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11611 San Vicente Blvd
Suite 1020
Los Angeles CA, 90049

Mon-Fri, 9am-5pm

How Much Ocean Plastic is Available?

How Much Ocean Plastic is Available?

We all know plastic pollution is a problem for our planet’s oceans. We’ve seen enough videos of floating garbage patches, litter-strewn beaches, and impacted wildlife to realize there’s way too much waste reaching our waters.

But quantifying the magnitude of this crisis is essential to fully grapple with this issue, not to mention measuring the effectiveness of any potentially mitigating efforts. If you can’t gauge it to begin with, it’s hard to evaluate the progress being made… or how much more is desperately needed.

So let’s get out the calculators and attempt to wrap our heads around this challenge, as well as the opportunities to improve the situation through reclaiming and recycling these ocean plastics. The statistics are large and overwhelming, but collectively we can also make a big difference. 

Quantifying the problem

Some numbers might make the problem not seem quite so bad. After all, despite 300 million metric tons of plastic being produced each year, only 2.6% of that ends up in the ocean.

But that tiny percentage means an estimated eight million metric tons end up in oceans annually. That number is so huge it’s almost meaningless, so let’s break it down a bit. 

To give it some perspective, imagine a garbage truck full of plastic relentlessly dumping its load into the water every minute of every day. Global river ways alone deliver between one and two million metric tons to the oceans each year. It’s going to add up pretty darn quick.

Worldwide, half of all plastic produced is single-use. That means its purpose is extremely short-lived, while its environmental impact lasts for decades. That is 150 million metric tons of plastic entering the world each year, just to be tossed aside almost as quickly as it was created.

And since we’re talking about annual volumes, this problem is compounded exponentially over time. Since plastic was first introduced in the 1950s, mankind has produced the weight equivalent of one billion elephants of the stuff, nearly all of which has since ended up in landfills or as pollution.

It’s also critical to remember that unlike almost every other substance on the planet, plastic takes a really long time to decompose. Some plastics will still be around 1,000 years from now! And those ubiquitous plastic soda and water bottles can last for 450 years if they’re not recycled.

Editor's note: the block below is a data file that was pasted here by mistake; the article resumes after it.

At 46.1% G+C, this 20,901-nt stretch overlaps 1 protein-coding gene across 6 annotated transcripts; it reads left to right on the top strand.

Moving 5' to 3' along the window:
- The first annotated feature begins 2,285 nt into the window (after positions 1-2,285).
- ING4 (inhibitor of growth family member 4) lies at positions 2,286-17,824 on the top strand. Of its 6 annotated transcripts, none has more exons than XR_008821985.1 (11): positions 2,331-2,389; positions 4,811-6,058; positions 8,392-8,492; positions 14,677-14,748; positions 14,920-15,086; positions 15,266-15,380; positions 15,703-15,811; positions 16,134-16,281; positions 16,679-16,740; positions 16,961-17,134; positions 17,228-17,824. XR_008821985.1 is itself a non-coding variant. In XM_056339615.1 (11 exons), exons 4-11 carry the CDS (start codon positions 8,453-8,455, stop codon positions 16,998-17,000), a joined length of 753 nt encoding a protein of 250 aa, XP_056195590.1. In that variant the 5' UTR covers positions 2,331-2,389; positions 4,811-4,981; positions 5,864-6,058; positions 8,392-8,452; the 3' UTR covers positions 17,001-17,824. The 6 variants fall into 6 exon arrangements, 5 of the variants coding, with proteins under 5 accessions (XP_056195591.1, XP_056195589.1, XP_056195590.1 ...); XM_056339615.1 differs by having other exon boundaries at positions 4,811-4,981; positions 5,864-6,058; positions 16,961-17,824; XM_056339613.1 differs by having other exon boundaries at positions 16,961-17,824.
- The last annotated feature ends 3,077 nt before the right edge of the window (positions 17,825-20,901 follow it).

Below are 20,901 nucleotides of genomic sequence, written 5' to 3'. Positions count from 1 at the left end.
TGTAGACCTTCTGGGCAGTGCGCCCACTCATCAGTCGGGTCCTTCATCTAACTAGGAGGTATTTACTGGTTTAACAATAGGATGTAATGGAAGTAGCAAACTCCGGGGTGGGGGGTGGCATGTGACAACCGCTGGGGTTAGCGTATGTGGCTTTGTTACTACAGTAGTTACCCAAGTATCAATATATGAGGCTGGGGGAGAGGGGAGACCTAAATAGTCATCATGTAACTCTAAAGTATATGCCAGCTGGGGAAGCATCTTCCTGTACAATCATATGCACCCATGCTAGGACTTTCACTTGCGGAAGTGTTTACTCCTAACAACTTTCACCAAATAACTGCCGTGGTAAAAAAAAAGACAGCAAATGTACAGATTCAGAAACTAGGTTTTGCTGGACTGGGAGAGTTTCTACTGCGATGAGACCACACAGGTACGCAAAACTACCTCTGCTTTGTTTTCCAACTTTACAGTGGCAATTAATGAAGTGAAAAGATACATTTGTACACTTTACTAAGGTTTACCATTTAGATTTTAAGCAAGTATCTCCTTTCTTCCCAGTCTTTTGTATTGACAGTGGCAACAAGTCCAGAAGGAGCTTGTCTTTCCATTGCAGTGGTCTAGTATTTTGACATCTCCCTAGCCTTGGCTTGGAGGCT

Plastic bottle floating in water

Not all created equal

Ocean plastic also presents a unique environmental challenge due to its diversity. Not only are tons of it entering our waterways, but it comes in many shapes, sizes, and molecular compositions. 

One of the most insidious attributes of ocean plastic is that although it takes many, many years to decompose, it doesn’t take much time at all for plastic to break down into smaller and smaller pieces. This makes reclamation and cleanup more difficult while simultaneously created a broad array of repercussions.

Microplastics are so small they can be carried dozens of miles via the wind and sometimes show up in rainfall. Once they reach the water there’s no limit to their path of destruction.

Aquatic life can get tangled up in abandoned fishing lines, beaches can be pockmarked with bottle caps and plastic bags, and tiny fragments can drift and settle into the deepest reaches of the seas, killing some life while being ingested by at least 180 different marine species.

And it’s not just animals that are dying. Up to a million people in the developing world are estimated to die each year as a result of poor waste management.

Financial impacts

While environmental destruction should be more than enough reason to change our ways, there are some real dollars-and-cents costs to the ocean plastic crisis as well.

Oceans are a major part of the global economy, and plastic pollution impacts that as well. Ocean plastics have caused a 1-5% decline in the marine economy, representing $500 billion to $2.5 trillion annually.

From commercial fishing to leisure activities to tourism to property values, plastic pollution in our waters has a ripple effect felt around the world. Communities are spending millions of dollars to clean up their beaches and shorelines, with tourism dipping as scenic views and pristine sandy waterfronts are overtaken with pollution.

Commercial fishing costs have also increased as ships must travel further to find enough fish for their increasing demand while dealing with spoiled hauls and damaged boats and equipment from waterborne waste. Meanwhile “ghost nets” are capturing fish and birds that will never be used for food.

Reducing the damage

With a problem this vast, it’s easy to throw your hands in the air, giving in to feelings of helplessness. But there are things we can do that make a real, measurable difference. 

Not only can we reduce consumption, but we can prevent plastics from reaching our oceans in the first place. Meanwhile, we can extract and repurpose some of what’s already arrived. 

At Oceanworks, we see the opportunity to reduce ocean plastic pollution while simultaneously reducing the creation of additional virgin plastics that may eventually enter the waste stream. This is a comprehensive salve on the plague of ocean plastics that impacts every creature on the planet, turning harmful plastic waste into raw materials for new products.

This problem threatens everyone. But with a continued focus on plastic pollution and the drive and will of both consumers and manufacturers to Sea Plastic Differently, we believe in a future free from plastic pollution. Join us on our mission to end plastic waste and see what’s possible.